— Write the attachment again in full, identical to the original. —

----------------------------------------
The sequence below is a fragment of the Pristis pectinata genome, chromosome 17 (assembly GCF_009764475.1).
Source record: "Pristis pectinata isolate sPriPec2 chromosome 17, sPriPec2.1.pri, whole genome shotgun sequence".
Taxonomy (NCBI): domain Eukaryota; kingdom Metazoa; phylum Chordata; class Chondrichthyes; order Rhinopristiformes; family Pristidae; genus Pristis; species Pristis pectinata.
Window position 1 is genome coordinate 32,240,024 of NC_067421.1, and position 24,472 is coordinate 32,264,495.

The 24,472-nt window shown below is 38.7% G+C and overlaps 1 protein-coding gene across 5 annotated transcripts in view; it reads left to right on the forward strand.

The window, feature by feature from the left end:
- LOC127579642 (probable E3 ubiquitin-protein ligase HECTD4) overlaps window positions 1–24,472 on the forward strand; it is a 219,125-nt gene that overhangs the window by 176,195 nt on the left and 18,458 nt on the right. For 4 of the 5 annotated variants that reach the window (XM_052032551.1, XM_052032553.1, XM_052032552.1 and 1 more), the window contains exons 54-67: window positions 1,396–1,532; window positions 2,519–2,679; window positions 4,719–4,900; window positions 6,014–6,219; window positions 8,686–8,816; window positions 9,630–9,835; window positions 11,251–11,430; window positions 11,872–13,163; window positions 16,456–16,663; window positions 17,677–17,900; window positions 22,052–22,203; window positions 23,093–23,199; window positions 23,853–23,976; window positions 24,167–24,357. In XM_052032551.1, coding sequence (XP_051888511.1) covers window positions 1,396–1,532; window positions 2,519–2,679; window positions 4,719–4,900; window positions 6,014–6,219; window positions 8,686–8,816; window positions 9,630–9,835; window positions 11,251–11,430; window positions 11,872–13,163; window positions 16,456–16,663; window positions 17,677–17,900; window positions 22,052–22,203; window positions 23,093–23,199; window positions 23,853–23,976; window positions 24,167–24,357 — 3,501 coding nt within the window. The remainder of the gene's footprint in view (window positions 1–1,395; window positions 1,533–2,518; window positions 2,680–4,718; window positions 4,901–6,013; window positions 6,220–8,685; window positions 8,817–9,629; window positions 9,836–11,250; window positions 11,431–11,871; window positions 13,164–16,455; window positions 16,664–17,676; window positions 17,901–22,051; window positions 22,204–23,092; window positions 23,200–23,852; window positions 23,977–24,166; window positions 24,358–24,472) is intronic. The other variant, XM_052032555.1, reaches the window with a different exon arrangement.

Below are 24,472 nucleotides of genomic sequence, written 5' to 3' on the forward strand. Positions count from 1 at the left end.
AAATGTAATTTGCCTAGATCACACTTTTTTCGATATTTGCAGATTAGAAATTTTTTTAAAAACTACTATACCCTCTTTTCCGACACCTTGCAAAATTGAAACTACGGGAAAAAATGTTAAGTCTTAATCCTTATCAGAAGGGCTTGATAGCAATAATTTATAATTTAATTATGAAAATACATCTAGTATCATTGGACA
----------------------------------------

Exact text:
The sequence below is a fragment of the Pristis pectinata genome, chromosome 17 (assembly GCF_009764475.1).
Source record: "Pristis pectinata isolate sPriPec2 chromosome 17, sPriPec2.1.pri, whole genome shotgun sequence".
Taxonomy (NCBI): domain Eukaryota; kingdom Metazoa; phylum Chordata; class Chondrichthyes; order Rhinopristiformes; family Pristidae; genus Pristis; species Pristis pectinata.
Window position 1 is genome coordinate 32,240,024 of NC_067421.1, and position 24,472 is coordinate 32,264,495.

The 24,472-nt window shown below is 38.7% G+C and overlaps 1 protein-coding gene across 5 annotated transcripts in view; it reads left to right on the forward strand.

The window, feature by feature from the left end:
- LOC127579642 (probable E3 ubiquitin-protein ligase HECTD4) overlaps window positions 1–24,472 on the forward strand; it is a 219,125-nt gene that overhangs the window by 176,195 nt on the left and 18,458 nt on the right. For 4 of the 5 annotated variants that reach the window (XM_052032551.1, XM_052032553.1, XM_052032552.1 and 1 more), the window contains exons 54-67: window positions 1,396–1,532; window positions 2,519–2,679; window positions 4,719–4,900; window positions 6,014–6,219; window positions 8,686–8,816; window positions 9,630–9,835; window positions 11,251–11,430; window positions 11,872–13,163; window positions 16,456–16,663; window positions 17,677–17,900; window positions 22,052–22,203; window positions 23,093–23,199; window positions 23,853–23,976; window positions 24,167–24,357. In XM_052032551.1, coding sequence (XP_051888511.1) covers window positions 1,396–1,532; window positions 2,519–2,679; window positions 4,719–4,900; window positions 6,014–6,219; window positions 8,686–8,816; window positions 9,630–9,835; window positions 11,251–11,430; window positions 11,872–13,163; window positions 16,456–16,663; window positions 17,677–17,900; window positions 22,052–22,203; window positions 23,093–23,199; window positions 23,853–23,976; window positions 24,167–24,357 — 3,501 coding nt within the window. The remainder of the gene's footprint in view (window positions 1–1,395; window positions 1,533–2,518; window positions 2,680–4,718; window positions 4,901–6,013; window positions 6,220–8,685; window positions 8,817–9,629; window positions 9,836–11,250; window positions 11,431–11,871; window positions 13,164–16,455; window positions 16,664–17,676; window positions 17,901–22,051; window positions 22,204–23,092; window positions 23,200–23,852; window positions 23,977–24,166; window positions 24,358–24,472) is intronic. The other variant, XM_052032555.1, reaches the window with a different exon arrangement.

Below are 24,472 nucleotides of genomic sequence, written 5' to 3' on the forward strand. Positions count from 1 at the left end.
AAATGTAATTTGCCTAGATCACACTTTTTTCGATATTTGCAGATTAGAAATTTTTTTAAAAACTACTATACCCTCTTTTCCGACACCTTGCAAAATTGAAACTACGGGAAAAAATGTTAAGTCTTAATCCTTATCAGAAGGGCTTGATAGCAATAATTTATAATTTAATTATGAAAATACATCTAGTATCATTGGACA